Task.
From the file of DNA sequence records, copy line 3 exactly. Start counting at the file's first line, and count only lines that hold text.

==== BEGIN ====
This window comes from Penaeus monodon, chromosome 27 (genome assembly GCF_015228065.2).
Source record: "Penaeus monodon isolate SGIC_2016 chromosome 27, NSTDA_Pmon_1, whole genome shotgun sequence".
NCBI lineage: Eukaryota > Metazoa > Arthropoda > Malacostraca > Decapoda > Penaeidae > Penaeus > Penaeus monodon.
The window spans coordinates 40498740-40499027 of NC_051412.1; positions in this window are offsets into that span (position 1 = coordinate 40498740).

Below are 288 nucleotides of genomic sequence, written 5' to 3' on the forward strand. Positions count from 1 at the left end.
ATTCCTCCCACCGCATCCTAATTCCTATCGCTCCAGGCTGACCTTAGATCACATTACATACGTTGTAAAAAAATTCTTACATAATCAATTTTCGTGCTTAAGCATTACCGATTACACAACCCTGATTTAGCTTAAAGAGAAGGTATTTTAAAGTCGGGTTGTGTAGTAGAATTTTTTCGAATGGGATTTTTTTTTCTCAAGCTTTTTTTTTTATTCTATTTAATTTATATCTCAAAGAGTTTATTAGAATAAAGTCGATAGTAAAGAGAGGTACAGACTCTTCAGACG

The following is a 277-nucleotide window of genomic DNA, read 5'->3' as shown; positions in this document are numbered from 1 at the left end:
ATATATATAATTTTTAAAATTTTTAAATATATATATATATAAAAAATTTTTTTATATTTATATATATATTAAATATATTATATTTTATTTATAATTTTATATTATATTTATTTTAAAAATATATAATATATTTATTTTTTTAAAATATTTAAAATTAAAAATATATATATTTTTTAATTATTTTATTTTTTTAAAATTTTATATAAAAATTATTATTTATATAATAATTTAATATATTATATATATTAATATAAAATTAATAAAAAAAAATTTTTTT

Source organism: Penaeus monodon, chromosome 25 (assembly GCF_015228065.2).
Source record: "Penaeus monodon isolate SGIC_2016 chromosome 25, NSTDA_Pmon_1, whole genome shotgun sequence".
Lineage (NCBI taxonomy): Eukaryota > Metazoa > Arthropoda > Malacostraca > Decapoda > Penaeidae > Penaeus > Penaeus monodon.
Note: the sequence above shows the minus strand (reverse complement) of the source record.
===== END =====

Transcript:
NCBI lineage: Eukaryota > Metazoa > Arthropoda > Malacostraca > Decapoda > Penaeidae > Penaeus > Penaeus monodon.